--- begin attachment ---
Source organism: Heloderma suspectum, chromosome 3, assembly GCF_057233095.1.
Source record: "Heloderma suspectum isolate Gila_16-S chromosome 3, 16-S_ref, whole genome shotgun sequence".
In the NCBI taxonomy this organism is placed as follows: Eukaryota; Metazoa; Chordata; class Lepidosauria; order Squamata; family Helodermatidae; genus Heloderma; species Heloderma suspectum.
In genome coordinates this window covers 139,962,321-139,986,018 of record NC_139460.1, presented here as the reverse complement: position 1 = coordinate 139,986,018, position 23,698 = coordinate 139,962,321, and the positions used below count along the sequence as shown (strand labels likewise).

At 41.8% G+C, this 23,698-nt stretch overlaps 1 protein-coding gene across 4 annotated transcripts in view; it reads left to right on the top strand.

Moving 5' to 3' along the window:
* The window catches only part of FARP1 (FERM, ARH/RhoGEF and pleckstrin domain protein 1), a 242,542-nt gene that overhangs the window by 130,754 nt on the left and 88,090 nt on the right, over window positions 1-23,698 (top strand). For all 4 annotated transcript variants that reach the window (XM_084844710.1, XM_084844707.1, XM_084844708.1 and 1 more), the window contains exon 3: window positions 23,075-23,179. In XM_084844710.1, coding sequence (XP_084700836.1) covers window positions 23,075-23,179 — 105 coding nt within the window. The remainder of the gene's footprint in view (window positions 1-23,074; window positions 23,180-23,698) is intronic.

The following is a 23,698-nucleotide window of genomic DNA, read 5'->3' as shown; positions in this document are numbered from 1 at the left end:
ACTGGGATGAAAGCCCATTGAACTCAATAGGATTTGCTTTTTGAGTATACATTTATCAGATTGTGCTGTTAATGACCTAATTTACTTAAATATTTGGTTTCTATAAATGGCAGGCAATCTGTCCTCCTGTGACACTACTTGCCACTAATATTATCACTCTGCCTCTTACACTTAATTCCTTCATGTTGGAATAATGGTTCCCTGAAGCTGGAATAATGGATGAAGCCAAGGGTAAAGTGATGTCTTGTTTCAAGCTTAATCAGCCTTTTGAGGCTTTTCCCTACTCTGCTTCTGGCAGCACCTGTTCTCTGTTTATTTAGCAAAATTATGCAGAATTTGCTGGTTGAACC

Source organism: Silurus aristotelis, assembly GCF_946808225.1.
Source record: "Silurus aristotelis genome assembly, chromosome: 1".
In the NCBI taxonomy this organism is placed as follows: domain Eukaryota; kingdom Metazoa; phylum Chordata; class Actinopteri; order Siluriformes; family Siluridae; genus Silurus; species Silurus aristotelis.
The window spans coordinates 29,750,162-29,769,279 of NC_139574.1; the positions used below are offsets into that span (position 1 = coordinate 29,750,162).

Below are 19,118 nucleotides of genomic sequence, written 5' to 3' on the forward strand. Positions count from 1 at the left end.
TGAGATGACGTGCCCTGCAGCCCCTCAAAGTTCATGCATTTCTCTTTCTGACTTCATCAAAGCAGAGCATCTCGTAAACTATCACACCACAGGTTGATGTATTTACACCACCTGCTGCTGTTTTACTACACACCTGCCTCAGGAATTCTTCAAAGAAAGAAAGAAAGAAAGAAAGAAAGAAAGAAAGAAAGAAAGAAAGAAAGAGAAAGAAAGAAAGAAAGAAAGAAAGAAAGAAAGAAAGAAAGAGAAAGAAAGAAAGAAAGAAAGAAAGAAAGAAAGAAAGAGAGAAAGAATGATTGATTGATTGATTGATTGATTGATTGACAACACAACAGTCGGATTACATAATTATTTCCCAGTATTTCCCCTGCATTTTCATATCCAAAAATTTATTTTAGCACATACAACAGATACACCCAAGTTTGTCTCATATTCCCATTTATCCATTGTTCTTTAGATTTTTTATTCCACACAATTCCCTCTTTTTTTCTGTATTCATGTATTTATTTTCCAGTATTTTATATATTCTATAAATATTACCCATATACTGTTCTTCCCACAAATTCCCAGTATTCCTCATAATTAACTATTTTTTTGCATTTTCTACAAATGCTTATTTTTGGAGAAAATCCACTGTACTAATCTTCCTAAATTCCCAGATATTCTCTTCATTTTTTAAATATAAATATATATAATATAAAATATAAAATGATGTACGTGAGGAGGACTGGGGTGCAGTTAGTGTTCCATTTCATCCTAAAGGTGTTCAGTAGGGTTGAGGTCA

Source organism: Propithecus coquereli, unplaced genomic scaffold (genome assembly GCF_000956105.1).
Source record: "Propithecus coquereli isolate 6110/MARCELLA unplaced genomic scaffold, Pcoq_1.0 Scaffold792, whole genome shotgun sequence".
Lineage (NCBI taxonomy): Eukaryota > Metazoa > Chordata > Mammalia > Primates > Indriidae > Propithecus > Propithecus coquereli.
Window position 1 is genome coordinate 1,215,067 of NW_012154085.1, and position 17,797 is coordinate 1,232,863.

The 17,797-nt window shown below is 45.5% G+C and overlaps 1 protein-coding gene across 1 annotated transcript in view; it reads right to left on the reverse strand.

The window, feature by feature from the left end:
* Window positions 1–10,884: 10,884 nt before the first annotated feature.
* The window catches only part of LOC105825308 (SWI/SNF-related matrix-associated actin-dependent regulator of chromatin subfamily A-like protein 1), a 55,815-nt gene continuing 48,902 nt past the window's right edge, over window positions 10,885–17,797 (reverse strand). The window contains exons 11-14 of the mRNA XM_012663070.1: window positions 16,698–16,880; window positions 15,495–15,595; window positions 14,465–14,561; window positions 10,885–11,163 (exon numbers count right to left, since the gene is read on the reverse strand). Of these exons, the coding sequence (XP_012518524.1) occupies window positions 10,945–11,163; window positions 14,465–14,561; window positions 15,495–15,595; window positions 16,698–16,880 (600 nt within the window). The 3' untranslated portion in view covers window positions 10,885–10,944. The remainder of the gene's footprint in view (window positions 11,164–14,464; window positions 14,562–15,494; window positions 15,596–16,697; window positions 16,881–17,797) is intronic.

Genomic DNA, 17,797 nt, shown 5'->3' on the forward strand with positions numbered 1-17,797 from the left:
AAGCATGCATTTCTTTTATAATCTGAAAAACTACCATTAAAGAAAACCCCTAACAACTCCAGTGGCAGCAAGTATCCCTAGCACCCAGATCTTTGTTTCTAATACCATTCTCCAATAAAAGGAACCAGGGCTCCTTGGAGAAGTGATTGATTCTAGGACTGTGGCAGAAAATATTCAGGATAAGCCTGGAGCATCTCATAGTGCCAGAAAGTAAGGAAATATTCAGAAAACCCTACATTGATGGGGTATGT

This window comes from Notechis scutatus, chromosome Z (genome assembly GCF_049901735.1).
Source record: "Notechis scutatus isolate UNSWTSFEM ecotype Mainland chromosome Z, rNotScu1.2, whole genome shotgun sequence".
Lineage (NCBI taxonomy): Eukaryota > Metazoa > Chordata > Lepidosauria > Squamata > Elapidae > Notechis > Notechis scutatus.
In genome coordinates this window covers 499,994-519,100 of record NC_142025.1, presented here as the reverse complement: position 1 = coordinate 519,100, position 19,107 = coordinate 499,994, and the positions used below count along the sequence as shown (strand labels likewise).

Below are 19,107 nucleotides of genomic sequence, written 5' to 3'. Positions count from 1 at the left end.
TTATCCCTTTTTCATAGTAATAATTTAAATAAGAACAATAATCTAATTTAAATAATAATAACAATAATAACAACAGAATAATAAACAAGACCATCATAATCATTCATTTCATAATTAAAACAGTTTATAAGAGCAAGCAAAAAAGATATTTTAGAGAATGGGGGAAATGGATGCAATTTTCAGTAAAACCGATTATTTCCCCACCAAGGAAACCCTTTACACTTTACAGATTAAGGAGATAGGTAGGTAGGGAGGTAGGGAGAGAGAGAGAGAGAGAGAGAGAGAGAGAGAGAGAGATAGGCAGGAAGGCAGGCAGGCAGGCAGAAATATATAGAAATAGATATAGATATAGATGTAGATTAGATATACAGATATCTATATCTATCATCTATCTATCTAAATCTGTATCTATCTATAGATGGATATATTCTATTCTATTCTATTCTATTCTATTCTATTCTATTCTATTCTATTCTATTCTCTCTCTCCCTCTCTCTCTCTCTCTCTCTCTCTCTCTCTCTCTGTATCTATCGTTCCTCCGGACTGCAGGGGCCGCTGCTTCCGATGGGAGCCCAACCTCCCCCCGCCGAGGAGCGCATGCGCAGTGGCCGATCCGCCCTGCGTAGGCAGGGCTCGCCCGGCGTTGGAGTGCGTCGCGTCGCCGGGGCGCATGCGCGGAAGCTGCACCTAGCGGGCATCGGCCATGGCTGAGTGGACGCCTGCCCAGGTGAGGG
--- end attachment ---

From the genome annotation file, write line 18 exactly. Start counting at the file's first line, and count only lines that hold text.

Lineage (NCBI taxonomy): Eukaryota > Metazoa > Chordata > Mammalia > Primates > Indriidae > Propithecus > Propithecus coquereli.